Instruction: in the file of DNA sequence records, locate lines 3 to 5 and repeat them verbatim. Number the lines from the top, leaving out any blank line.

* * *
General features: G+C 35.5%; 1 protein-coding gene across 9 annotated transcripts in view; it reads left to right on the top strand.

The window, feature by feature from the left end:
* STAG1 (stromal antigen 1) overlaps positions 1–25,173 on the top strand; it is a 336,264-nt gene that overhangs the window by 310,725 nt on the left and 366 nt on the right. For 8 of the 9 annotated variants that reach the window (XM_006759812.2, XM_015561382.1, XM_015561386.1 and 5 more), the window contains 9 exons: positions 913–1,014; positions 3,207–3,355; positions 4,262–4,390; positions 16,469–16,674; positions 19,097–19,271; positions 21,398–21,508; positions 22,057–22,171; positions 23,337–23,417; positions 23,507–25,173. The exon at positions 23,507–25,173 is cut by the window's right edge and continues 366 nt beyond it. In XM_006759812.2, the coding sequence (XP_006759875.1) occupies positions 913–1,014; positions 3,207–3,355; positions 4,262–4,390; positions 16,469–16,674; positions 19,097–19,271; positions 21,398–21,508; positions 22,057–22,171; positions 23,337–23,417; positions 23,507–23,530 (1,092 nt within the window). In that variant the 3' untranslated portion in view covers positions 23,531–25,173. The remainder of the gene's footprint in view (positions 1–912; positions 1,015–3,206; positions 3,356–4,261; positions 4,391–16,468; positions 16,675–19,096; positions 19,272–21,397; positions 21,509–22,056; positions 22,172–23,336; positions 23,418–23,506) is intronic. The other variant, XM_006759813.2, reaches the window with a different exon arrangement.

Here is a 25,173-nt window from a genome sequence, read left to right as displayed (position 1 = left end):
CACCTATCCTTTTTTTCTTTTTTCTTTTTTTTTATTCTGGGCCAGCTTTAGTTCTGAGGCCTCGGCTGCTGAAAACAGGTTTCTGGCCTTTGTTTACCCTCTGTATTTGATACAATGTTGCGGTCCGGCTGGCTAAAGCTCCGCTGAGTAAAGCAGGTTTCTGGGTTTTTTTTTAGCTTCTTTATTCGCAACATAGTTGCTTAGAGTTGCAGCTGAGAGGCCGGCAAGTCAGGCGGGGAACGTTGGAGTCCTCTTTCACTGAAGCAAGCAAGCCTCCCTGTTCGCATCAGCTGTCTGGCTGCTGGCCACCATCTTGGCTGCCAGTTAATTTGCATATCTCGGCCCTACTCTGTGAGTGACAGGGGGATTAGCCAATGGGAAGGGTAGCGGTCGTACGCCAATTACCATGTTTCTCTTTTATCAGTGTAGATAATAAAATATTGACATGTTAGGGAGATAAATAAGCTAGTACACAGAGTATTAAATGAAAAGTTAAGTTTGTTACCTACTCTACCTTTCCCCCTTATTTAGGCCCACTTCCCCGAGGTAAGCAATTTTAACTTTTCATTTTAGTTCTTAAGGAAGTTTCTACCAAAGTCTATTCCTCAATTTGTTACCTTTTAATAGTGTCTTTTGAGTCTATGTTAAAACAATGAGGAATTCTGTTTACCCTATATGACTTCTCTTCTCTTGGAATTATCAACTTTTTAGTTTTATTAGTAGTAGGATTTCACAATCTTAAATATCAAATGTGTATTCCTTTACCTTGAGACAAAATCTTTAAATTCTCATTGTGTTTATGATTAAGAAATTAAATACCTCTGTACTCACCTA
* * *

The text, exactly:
* STAG1 (stromal antigen 1) overlaps positions 1–25,173 on the top strand; it is a 336,264-nt gene that overhangs the window by 310,725 nt on the left and 366 nt on the right. For 8 of the 9 annotated variants that reach the window (XM_006759812.2, XM_015561382.1, XM_015561386.1 and 5 more), the window contains 9 exons: positions 913–1,014; positions 3,207–3,355; positions 4,262–4,390; positions 16,469–16,674; positions 19,097–19,271; positions 21,398–21,508; positions 22,057–22,171; positions 23,337–23,417; positions 23,507–25,173. The exon at positions 23,507–25,173 is cut by the window's right edge and continues 366 nt beyond it. In XM_006759812.2, the coding sequence (XP_006759875.1) occupies positions 913–1,014; positions 3,207–3,355; positions 4,262–4,390; positions 16,469–16,674; positions 19,097–19,271; positions 21,398–21,508; positions 22,057–22,171; positions 23,337–23,417; positions 23,507–23,530 (1,092 nt within the window). In that variant the 3' untranslated portion in view covers positions 23,531–25,173. The remainder of the gene's footprint in view (positions 1–912; positions 1,015–3,206; positions 3,356–4,261; positions 4,391–16,468; positions 16,675–19,096; positions 19,272–21,397; positions 21,509–22,056; positions 22,172–23,336; positions 23,418–23,506) is intronic. The other variant, XM_006759813.2, reaches the window with a different exon arrangement.

Here is a 25,173-nt window from a genome sequence, read left to right as displayed (position 1 = left end):
CACCTATCCTTTTTTTCTTTTTTCTTTTTTTTTATTCTGGGCCAGCTTTAGTTCTGAGGCCTCGGCTGCTGAAAACAGGTTTCTGGCCTTTGTTTACCCTCTGTATTTGATACAATGTTGCGGTCCGGCTGGCTAAAGCTCCGCTGAGTAAAGCAGGTTTCTGGGTTTTTTTTTAGCTTCTTTATTCGCAACATAGTTGCTTAGAGTTGCAGCTGAGAGGCCGGCAAGTCAGGCGGGGAACGTTGGAGTCCTCTTTCACTGAAGCAAGCAAGCCTCCCTGTTCGCATCAGCTGTCTGGCTGCTGGCCACCATCTTGGCTGCCAGTTAATTTGCATATCTCGGCCCTACTCTGTGAGTGACAGGGGGATTAGCCAATGGGAAGGGTAGCGGTCGTACGCCAATTACCATGTTTCTCTTTTATCAGTGTAGATAATAAAATATTGACATGTTAGGGAGATAAATAAGCTAGTACACAGAGTATTAAATGAAAAGTTAAGTTTGTTACCTACTCTACCTTTCCCCCTTATTTAGGCCCACTTCCCCGAGGTAAGCAATTTTAACTTTTCATTTTAGTTCTTAAGGAAGTTTCTACCAAAGTCTATTCCTCAATTTGTTACCTTTTAATAGTGTCTTTTGAGTCTATGTTAAAACAATGAGGAATTCTGTTTACCCTATATGACTTCTCTTCTCTTGGAATTATCAACTTTTTAGTTTTATTAGTAGTAGGATTTCACAATCTTAAATATCAAATGTGTATTCCTTTACCTTGAGACAAAATCTTTAAATTCTCATTGTGTTTATGATTAAGAAATTAAATACCTCTGTACTCACCTA